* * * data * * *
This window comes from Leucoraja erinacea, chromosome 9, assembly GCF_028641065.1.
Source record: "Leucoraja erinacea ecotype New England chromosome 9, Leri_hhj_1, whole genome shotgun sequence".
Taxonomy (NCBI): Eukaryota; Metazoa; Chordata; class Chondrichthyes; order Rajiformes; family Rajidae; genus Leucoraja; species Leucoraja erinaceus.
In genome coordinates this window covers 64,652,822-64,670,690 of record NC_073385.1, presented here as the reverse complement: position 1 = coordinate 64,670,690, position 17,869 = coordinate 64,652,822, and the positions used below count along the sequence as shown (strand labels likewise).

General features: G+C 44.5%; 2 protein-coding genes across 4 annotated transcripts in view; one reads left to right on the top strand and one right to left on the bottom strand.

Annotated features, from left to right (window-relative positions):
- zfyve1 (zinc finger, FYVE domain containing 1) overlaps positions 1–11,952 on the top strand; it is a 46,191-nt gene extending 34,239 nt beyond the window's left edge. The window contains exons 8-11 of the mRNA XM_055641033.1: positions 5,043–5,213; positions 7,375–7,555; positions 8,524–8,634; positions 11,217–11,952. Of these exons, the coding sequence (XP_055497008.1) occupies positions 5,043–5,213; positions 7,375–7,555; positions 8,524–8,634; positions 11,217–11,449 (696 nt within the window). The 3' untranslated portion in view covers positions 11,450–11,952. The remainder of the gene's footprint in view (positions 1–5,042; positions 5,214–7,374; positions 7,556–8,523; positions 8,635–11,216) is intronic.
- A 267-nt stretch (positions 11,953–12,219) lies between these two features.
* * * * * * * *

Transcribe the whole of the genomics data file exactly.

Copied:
This window comes from Leucoraja erinacea, chromosome 9, assembly GCF_028641065.1.
Source record: "Leucoraja erinacea ecotype New England chromosome 9, Leri_hhj_1, whole genome shotgun sequence".
Taxonomy (NCBI): Eukaryota; Metazoa; Chordata; class Chondrichthyes; order Rajiformes; family Rajidae; genus Leucoraja; species Leucoraja erinaceus.
In genome coordinates this window covers 64,652,822-64,670,690 of record NC_073385.1, presented here as the reverse complement: position 1 = coordinate 64,670,690, position 17,869 = coordinate 64,652,822, and the positions used below count along the sequence as shown (strand labels likewise).

General features: G+C 44.5%; 2 protein-coding genes across 4 annotated transcripts in view; one reads left to right on the top strand and one right to left on the bottom strand.

Annotated features, from left to right (window-relative positions):
- zfyve1 (zinc finger, FYVE domain containing 1) overlaps positions 1–11,952 on the top strand; it is a 46,191-nt gene extending 34,239 nt beyond the window's left edge. The window contains exons 8-11 of the mRNA XM_055641033.1: positions 5,043–5,213; positions 7,375–7,555; positions 8,524–8,634; positions 11,217–11,952. Of these exons, the coding sequence (XP_055497008.1) occupies positions 5,043–5,213; positions 7,375–7,555; positions 8,524–8,634; positions 11,217–11,449 (696 nt within the window). The 3' untranslated portion in view covers positions 11,450–11,952. The remainder of the gene's footprint in view (positions 1–5,042; positions 5,214–7,374; positions 7,556–8,523; positions 8,635–11,216) is intronic.
- A 267-nt stretch (positions 11,953–12,219) lies between these two features.